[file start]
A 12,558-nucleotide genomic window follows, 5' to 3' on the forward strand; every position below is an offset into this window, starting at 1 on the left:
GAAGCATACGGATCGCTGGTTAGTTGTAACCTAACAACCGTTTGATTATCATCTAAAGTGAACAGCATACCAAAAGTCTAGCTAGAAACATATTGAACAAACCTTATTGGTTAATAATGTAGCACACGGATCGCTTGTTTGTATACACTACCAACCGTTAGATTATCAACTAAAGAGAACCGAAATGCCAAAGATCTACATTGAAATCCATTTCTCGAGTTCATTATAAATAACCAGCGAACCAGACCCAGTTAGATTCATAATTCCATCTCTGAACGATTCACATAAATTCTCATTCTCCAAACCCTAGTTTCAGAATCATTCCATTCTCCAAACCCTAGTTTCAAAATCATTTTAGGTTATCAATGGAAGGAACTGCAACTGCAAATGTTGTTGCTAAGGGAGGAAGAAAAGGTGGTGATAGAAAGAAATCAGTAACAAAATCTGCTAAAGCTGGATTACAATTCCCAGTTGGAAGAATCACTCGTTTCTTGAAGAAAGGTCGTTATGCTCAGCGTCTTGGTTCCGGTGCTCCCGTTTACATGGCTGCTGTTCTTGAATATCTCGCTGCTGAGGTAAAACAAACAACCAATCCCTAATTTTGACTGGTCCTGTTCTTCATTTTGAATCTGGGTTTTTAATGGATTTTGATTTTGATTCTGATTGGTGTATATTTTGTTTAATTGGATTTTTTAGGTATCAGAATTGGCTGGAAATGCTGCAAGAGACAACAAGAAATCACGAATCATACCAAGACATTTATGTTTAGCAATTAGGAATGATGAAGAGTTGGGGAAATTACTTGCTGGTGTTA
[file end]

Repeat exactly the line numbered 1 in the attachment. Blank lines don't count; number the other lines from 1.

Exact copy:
A 12,558-nucleotide genomic window follows, 5' to 3' on the forward strand; every position below is an offset into this window, starting at 1 on the left: